Although the Roaring Twenties saw the relaxing of many moral strictures — particularly in major cities like New York — Mae West’s frank portrayals of sex on an off-Broadway stage could still create a stir in the newspapers and among arbiters of American probity.
Before she appeared in films (mostly in the 1930s) Mae West was well known to New Yorkers both in vaudeville and on Broadway. Her wider fame came in 1927, when many Americans read about her arrest on obscenity charges linked to a scandalous play simply titled Sex. A story of a Montreal prostitute, Sex opened at Daly’s 63rd Street Theatre on April 1926 to modest audiences and mostly scathing reviews. The New York Times, for example, called it a “crude and inept play, cheaply produced and poorly acted.” Perhaps because of the negative reviews, which mostly focused on the play’s morality, curious audiences flocked to see it. Ironically (at least, I imagine, to the critics), Sex was the only play on Broadway in 1926 to stay open through the summer and into the following year.
The fun ended when New York City police raided West’s production company in February 1927 and charged her with obscenity. In another ironic and hypocritical twist (many in the police department and in the city’s court system had enjoyed the play themselves, along with approximately 325,000 others during the play’s 10-month run), authorities fined West $500 and sentenced her to 10 days in a workhouse on Welfare Island. Always the entrepreneur, West used the sentence to her advantage, and even arrived at the prison in a limousine. It was during her short stint in prison that she began work on her smash hit Diamond Lil.
Thyra Samter Winslow, a writer who often exposed the hypocrisy and prejudice in American life in her short fiction, profiled West for the Nov. 10, 1928 issue:
Note Winslow’s surprise to find West to be much smaller than she imagined (indeed, West barely stood five feet tall). Because West preferred a curvy, buxom figure to the thin flapper look, many like Winslow assumed her to be a much larger woman. No doubt her lavish costumes also suggested greater proportions:
West explained to Winslow that she was simply giving the people what they wanted, whether it was outlandish costumes or some “dirt” in their entertainments. Behind this facade, however, was a private, hard-working woman who wrote much of her own material and had the savvy to market it.
In her profile, Winslow noted West’s marketing savvy during her incarceration, where she won many new friends along the way:
Winslow concluded her piece wondering if West had peaked in her success, and would “fade out” along with so many other vaudeville stars…
…. In less than seven years, West at age 42 would become Hollywood’s highest paid star and second only to William Randolph Hearst as the highest paid person in America. Ninety-two years after Sex, West remains an icon of popular culture around the world.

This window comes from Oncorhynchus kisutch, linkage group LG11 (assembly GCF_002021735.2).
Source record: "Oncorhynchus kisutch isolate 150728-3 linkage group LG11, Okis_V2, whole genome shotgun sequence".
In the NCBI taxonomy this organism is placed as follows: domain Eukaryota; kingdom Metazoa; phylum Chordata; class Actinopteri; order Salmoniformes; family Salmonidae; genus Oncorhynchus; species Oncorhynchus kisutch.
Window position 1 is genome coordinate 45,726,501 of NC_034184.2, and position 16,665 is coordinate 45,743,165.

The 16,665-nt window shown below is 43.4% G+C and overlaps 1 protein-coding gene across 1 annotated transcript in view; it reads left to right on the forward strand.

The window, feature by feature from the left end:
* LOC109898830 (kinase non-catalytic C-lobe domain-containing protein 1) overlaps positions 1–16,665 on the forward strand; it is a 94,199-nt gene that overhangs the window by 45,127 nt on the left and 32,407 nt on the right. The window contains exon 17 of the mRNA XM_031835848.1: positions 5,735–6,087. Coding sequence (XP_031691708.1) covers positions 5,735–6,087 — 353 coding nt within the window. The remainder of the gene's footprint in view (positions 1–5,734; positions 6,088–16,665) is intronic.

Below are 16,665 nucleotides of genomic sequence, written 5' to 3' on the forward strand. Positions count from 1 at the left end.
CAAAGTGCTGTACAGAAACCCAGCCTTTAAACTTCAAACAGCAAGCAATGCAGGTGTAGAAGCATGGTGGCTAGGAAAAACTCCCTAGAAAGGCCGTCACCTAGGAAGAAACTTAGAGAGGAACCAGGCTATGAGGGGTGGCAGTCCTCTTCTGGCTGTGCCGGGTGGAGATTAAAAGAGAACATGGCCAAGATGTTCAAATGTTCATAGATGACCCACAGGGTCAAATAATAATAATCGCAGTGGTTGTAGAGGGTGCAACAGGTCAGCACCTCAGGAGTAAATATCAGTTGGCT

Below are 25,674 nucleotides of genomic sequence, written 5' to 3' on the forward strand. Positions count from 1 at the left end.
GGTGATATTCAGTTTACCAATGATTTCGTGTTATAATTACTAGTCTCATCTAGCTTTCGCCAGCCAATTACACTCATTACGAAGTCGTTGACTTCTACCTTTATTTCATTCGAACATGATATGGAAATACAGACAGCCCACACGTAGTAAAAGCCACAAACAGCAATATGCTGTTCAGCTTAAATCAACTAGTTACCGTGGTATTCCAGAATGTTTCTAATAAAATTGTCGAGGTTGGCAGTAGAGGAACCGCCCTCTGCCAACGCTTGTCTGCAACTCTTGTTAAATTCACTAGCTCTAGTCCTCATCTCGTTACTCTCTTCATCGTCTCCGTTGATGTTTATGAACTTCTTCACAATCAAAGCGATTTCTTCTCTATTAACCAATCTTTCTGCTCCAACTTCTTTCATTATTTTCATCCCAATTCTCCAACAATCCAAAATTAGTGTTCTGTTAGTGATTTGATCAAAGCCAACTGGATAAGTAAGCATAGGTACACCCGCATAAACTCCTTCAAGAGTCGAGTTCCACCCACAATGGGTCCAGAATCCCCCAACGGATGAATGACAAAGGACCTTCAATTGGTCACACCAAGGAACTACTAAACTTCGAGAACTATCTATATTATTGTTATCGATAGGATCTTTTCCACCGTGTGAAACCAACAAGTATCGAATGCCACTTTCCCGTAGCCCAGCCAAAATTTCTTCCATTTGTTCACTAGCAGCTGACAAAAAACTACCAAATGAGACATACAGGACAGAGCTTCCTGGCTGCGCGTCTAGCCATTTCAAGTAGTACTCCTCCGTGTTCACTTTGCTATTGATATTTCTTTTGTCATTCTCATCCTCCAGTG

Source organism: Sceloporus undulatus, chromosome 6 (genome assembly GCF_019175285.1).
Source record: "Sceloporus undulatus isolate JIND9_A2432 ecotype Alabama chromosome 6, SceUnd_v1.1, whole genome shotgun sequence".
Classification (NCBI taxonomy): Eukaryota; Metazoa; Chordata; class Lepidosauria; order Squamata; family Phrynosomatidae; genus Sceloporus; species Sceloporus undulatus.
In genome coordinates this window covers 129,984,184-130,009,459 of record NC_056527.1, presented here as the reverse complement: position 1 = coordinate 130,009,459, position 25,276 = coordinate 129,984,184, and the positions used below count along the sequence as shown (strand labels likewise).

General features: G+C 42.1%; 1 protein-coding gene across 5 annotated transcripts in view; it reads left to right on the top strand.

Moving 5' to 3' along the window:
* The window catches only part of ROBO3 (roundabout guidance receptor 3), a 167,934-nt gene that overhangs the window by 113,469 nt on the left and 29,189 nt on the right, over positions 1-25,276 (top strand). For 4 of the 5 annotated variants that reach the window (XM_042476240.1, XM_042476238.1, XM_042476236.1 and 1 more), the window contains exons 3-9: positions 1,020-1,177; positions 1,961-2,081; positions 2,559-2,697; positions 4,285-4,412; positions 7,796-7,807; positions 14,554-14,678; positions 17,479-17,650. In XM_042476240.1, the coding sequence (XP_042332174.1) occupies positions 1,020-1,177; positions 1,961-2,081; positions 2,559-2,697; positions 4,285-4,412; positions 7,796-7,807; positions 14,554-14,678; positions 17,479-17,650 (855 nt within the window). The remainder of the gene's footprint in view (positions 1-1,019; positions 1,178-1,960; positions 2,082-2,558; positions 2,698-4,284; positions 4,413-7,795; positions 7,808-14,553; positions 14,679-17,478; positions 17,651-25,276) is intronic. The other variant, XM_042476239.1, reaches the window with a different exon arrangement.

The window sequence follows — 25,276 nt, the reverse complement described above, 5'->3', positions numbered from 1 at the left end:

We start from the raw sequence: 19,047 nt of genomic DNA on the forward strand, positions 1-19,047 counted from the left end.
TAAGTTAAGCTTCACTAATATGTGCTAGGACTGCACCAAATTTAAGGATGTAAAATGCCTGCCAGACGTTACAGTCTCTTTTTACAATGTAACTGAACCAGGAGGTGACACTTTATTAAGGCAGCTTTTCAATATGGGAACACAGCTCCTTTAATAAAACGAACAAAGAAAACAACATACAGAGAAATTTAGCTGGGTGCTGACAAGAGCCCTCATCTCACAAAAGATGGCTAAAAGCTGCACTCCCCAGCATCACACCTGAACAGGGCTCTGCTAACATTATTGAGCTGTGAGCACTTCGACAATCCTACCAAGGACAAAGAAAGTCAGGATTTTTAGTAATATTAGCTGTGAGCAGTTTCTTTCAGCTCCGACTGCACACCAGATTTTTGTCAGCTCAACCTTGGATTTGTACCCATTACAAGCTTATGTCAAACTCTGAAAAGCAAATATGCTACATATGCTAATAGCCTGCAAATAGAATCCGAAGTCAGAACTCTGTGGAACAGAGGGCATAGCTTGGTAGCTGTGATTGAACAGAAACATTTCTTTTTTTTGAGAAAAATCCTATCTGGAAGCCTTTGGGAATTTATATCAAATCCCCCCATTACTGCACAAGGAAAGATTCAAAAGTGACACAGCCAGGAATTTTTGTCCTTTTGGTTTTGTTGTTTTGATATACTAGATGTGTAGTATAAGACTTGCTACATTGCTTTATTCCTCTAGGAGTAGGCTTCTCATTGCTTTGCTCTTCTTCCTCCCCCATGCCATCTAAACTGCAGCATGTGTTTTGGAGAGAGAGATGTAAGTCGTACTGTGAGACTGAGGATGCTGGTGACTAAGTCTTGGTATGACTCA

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The Nov. 10 issue featured this all American endorsement for Lucky Strike cigarettes from World Series winning pitcher Waite Hoyt…never mind that the New Yorker itself completely ignored the World Series and baseball in general.
…and Charles of the Ritz used a combination of vanity, snob appeal and class anxiety to promote their latest beauty ensemble…
The comics glimpsed the foibles of the upper classes, including this terrific entry by 22-year-old Ben Hur Baz, a Mexico-born artist who would go on to become famous for his pin-ups in the 1940s and 50s, many of them appearing in Esquire:
…and a game of blind man’s buff (or some say ‘bluff’) as rendered by Peter Arno:
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The Nov. 17 issue featured an unusual entry by E.B. White, who, like many of his New Yorker colleagues, found many reasons to be critical of the media, including the dumbing down of newspapers that increasingly favored trivia, sensation and promotion over serious discourse.
White skewered the news of the day in this two-page spread that parodied the look and language of contemporary newspapers (click to enlarge):
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The issue’s “Talk of the Town” featured a lengthy entry on Notre Dame football coach Knute Rockne, a figure greatly admired and generally lauded by the magazine’s sportswriters. A brief excerpt:
The Nov. 17 film reviews gave a rare thumbs up to an American movie, Show People, which starred Marion Davies.
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Although you couldn’t legally procure a drink in 1928, you could (unlike today) legally purchase of box of Cuban cigars for you special someone:
…or if you preferred, a carton Chesterfields. Apparently someone in marketing thought conjuring up the horrors of trench warfare would help sell some smokes…
And finally, Peter Arno found out what’s for dinner at the table of a great outdoorsman:
Next Time: What Santa Brought in 1928…